A. Translation: BT’s are Baalei Teshuvah (Jews who have made life-transformative choices to return to Jewish observance on their own, later in life) while FFB’s stands for Frum From Birth (Jews who were born to observant families and raised that way).
Can they? Certainly yes! And it is now happening more and more (especially in certain Jewish communities). How likely is it? That depends on a number of factors:
There was a time that there was much more stigma regarding this, but that’s slowly wearing away, as Baalei Teshuvah and their families become an increasing large, valued and respected part of many Jewish communities. There are communities where there’s less of this stigma than others.
Another concern some may have (probably very few) is that it is said that children born to families observant of the Family Purity/Mikvah laws have certain merit, and Baalei Teshuvah are unlikely to be born to families who kept that. But I’ve heard that the Rebbe said, that those people who made such tremendous personal spiritual growth and profound life transformation have earned this merit – and more – on their own. I doubt this is usually an issue for most people.
Then there are the cultural differences. This depends a great deal on the individual personalities and circumstances of the FFB and the BT for them to be compatible (which is obviously true with any relationship). Compatibility is a huge issue in relationships, of course.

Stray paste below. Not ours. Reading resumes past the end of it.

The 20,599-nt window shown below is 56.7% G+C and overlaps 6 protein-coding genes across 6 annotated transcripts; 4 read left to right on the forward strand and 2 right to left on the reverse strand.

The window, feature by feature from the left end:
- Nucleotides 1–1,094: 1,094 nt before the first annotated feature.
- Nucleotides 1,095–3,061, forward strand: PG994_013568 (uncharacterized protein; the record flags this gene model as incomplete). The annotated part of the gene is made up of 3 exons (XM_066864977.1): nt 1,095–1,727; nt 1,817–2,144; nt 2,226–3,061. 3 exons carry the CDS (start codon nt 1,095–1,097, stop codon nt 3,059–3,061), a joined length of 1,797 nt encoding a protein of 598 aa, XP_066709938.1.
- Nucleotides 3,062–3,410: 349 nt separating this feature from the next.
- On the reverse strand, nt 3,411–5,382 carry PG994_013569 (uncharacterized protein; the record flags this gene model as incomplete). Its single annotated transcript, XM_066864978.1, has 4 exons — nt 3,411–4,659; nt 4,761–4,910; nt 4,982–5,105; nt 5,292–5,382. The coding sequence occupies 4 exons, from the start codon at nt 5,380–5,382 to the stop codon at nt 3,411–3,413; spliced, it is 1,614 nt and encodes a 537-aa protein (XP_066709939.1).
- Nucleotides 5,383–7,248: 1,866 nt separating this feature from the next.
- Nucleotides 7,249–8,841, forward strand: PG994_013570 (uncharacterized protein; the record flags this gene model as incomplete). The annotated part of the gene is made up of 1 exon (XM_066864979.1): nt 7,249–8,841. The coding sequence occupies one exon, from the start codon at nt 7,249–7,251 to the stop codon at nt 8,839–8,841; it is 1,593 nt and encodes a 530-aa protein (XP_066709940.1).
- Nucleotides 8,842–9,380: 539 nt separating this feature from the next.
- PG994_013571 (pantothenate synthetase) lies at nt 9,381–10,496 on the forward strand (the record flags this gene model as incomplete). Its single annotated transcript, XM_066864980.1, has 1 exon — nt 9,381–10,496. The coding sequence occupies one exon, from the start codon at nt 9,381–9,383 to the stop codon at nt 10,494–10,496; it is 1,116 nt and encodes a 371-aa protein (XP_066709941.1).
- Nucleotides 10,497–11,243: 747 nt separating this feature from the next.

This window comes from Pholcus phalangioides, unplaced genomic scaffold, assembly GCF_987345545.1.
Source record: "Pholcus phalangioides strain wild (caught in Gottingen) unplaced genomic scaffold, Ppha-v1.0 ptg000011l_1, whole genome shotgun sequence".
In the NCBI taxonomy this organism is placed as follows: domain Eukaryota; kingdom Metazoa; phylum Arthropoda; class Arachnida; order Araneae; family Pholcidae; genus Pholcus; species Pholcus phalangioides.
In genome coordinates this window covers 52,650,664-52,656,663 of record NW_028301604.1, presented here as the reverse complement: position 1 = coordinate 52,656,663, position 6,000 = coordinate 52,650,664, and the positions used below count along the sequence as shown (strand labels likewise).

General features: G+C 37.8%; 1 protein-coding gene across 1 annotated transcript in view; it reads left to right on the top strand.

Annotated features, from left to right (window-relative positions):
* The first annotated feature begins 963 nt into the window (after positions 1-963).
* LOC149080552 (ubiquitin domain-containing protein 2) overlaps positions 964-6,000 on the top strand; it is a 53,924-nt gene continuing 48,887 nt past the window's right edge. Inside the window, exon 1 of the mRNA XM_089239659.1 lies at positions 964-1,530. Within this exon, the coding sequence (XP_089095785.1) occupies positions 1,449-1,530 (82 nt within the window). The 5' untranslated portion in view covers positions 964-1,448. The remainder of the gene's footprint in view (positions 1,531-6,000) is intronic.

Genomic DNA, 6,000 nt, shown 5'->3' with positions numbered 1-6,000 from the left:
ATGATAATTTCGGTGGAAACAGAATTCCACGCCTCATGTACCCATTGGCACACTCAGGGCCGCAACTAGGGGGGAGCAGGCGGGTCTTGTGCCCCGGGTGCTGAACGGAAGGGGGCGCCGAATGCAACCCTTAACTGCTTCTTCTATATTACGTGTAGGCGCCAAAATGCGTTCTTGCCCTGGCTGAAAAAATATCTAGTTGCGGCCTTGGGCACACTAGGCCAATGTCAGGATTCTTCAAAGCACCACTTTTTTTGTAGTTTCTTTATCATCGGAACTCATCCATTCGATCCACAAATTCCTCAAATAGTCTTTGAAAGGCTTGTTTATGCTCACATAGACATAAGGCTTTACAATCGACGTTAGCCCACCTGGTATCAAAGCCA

Often their families will be very different, and how they deal with family – this is important because family is a huge part of observant Jewish life. This also depends on the relationship BTs have with their families and how mutually respectful and accepting they are of one another.
Also to be considered how long BTs have been observant, whether they spent significant time immersed in an observant community or yeshiva study. I’d hate to say this but how much “you stick out” and seem different, can be a factor, too.
I know a Baal Teshuvah boy who is very integrated into a regular religious community. He’s dated a number of FFB’s but feels they lack the fervor, personal conviction, effort and struggle that BT’s often have – and its a deal-breaker for him. He’d be better paired with a BT, or with a FFB who has put tremendous effort into personal and spiritual growth and didn’t take their religious experience for granted. BT’s also often bring more worldly experience to the table, something that might be better appreciated by a fellow BT – or sometimes FFB’s are attracted to that (for better or for worse).
There are certain instinctive views or behaviors ingrained in childhood, that are hard to acquire with later learning. There are some things that FFB’s (ironically, even when not as observant) get naturally that BT’s often struggle with or work to acquire. And there are sensitivities, sometimes intensity and fervor, struggles and spiritual attainments that BT’s have that FFB’s may not even relate to.
None of these differences are insurmountable, sometimes they are insignificant, as the degrees of all this vary greatly from person to person. BTs and FFB’s can indeed be very compatible, but it takes the right kind of person on both sides (as with any relationship, actually).